- Wallace Matthews, ESPNNewYork.com
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"I was told to throw nothing but fastballs away, because we didn't want to hit him," Hughes said. "I don't think I have to do that this time."
"This time" will be on Sunday, when Hughes, who signed a three-year, $24 million contract with the Twins this winter, gets the start against the Yankees, his former team.
"I’m going to try to treat it like any other game," said Hughes, who seemed to enjoy his 10-minute conversation with the Yankees beat writers Friday, most of whom who had covered all of his seven seasons in the Bronx. "It might be a little more difficult but as of right now, my mindset is just treat it like any other game. And the preparation that I’ve taken into my last couple of starts has been pretty good. I’ll try to continue with that."
Hughes has been outstanding in his first two months with the Twins, posting a 5-1 record and 3.23 ERA in 10 starts. Most surprisingly, Hughes, who was victimized by the long ball throughout his Yankees career, has allowed just four home runs so far. By this time last season -- a nightmare in which he finished 4-14 with a 5.19 ERA -- he had already surrendered 11.
"There’s not a whole lot of difference in the way I'm pitching," he said. "I’m doing the same things I do: attack hitters, throw strikes, pound the zone. I think my stuff’s been pretty good. Been avoiding walks and getting fly balls, doing things I normally do. It’s just been working out.''
Pitching at Target Field, a much more pitcher-friendly park than Yankee Stadium, has certainly helped.
"I always pitched well there," he said. "That was something that certainly was a factor this offseasn when I was thinking about where I’d like to go. I always felt comfortable in that park so yeah, that was definitely on the list.''
Hughes admitted the decision to part ways with the Yankees this offseason was a mutual one. And that despite his favorable memories of the 2009 world title and his role in it ("my best moment in baseball," he called it), both sides realized his run in New York was over.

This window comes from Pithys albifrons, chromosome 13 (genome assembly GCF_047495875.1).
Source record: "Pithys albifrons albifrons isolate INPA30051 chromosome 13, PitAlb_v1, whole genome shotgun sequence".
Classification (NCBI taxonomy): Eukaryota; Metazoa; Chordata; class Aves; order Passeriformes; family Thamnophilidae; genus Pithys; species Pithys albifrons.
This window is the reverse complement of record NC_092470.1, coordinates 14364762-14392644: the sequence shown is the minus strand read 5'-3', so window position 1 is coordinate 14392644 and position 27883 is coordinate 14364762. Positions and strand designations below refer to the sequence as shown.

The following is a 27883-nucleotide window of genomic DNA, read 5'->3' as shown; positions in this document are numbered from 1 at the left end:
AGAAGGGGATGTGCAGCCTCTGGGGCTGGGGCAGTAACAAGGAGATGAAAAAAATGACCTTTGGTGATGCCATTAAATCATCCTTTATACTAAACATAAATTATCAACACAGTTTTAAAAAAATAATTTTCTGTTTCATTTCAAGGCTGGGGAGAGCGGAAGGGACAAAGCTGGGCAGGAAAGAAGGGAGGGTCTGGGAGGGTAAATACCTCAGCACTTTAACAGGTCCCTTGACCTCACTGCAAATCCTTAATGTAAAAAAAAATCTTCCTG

"It’s tough to live up to those expectations, I think," said Hughes, who was the Yankees' first-round pick in the 2004 amateur draft. "People talk about those kind of things and anything less [than greatness] is a failure, and that’s tough sometimes. So I think this was probably a good thing for me, just to go somewhere where I don’t have those things tied to me anymore and I can just be who I am and pitch."
Hughes went from the No. 5 starter on the Yankees' staff to the ace of the Twins. And on Sunday, he will get a chance to show his old team that they weren't wrong to draft him 10 years ago, or to cut him loose last winter.
"I think both parties just kinda felt it was the right thing to cut the cord at that point," he admitted. "But I've never really faced a former team before, so those are going to be some weird at-bats [on Sunday]."
Like most returning ex-Yankees, Hughes expects the reception from the Yankees crowd to be mixed, at best.
"That’s just the way it is here. They’re tough," he said. "That’s what makes playing here so great. They’re passionate and they love this team and they love this city. It’s tough when you leave somewhere on such a negative note, and that’s kind of how you're going to be remembered by most, and that’s unfortunate. But I feel very fondly about my time here. I have a lot of great feelings towards this city, towards the fans. It's going to be fun."
NEW YORK -- The last time Phil Hughes threw a pitch to Derek Jeter -- during a practice game before the 2008 World Baseball Classic -- he was given a set of rules beforehand.